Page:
I've a had few conversations recently that have come around to the question of whether we want to or are going to have children. When I answer that we aren't going to, I get a number of responses—and so does the other half—but responses that seem to circle around either the idea that it is selfish for us not to have children or that our lives don't have much meaning if we don't prepare another generation.
At the ends of these conversations, I always end up feeling bad, but not because I think I am selfish as much as bad because that's the way I am pictured. And, because it is now coming to be an assumption that a couple that has been together for a long time has to have children.
The recent dustup about Niall Ferguson's comments on Keynes' supposed lack of concern about the future because of his homosexuality—for a good discussion, see this—has got me thinking more about this.
It is strange to me that so many gay men have begun to drink deeply the arguments offered by social conservatives that a relationship is only of value if it is a relationship that has children. Or, maybe it isn't strange; maybe it just saddens me.
To be clear, I think it is great if people—gay or straight—want to have children and I like children. I cannot wait to see our new nephew this summer. But it doesn't follow from that that I must want them for myself. To see value in something is not the same thing as believing that I must, therefore, have it. That would be a kind of selfishness, it seems.
There are many reasons why we aren't going to be having children. Whatever the evolutionary-psychologist types may like to say, my genes just don't want to reproduce. Or, if they do, they aren't doing a very good job of recruiting my conscious mind. I don't particularly care whether my line continues—it has some spotty parts—and my brother-in-law is taking care of the other family's line. Both of us are involved very heavily in the formation of the next generations; we do care about the future and the people of that future. We just don't particularly care that our genes continue or that we raise one or more members for that future.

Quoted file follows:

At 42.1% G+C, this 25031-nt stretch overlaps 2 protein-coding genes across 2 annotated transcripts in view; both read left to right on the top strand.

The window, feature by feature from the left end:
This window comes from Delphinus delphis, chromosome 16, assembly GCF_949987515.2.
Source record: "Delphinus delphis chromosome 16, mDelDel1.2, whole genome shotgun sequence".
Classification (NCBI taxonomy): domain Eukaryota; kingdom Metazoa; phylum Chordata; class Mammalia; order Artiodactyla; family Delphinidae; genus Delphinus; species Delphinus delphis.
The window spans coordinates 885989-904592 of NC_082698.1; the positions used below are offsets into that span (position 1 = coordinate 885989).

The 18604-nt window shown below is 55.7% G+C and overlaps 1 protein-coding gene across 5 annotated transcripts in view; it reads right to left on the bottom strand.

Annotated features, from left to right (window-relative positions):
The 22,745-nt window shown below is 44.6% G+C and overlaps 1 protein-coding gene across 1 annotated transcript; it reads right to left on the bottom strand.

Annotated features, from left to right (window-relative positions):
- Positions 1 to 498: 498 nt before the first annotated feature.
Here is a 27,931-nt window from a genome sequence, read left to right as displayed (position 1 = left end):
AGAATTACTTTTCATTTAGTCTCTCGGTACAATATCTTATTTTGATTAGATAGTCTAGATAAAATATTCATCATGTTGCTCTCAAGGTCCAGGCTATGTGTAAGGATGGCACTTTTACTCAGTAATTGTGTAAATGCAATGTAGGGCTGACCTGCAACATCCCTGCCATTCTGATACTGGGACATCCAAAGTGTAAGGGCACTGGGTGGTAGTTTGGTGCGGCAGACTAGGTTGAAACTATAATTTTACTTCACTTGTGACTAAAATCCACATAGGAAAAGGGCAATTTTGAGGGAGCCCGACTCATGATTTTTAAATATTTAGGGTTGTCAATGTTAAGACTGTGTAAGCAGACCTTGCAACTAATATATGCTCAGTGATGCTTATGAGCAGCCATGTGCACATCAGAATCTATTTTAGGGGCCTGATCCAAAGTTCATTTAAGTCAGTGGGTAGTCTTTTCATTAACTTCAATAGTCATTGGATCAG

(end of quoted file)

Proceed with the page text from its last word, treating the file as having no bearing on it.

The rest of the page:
There is the very large issue that, especially if what is desired is a biological child, the cost of the necessary arrangements and procedures puts it beyond members of our economic class. When you get paid to think, you don't get paid very much. That's why the characters on shows like The New Normal aren't lecturing about non-realist conceptions of the self or strategies of resistance to military governments.
But, perhaps what makes me saddest is the notion—a bad one and one actually seen by Keynes—that a life cannot have value in itself. That is, there seems to be some idea that a life only has value in its production of another generation. But of course—and here I am paraphrasing Keynes, channelling a little bit of Nietzsche, and expressing the sort of old-style conservativism that values the here and now—the value of that generation would only be in its production of another. And, the value of that generation only in its production of another. There is no value, because it is always just over the next generational hillock. But, that's just nihilism.
I don't think I live my life only for myself and I don't think it makes me selfish not to want my own children—I also don't see how it could be selfishness, since that implies looking only at my interests and ignoring the interests of another, but who is this other with interests?—but I also don't see how what should be a right (the having and raising of children by those who want and will love them) has somehow turned into a duty.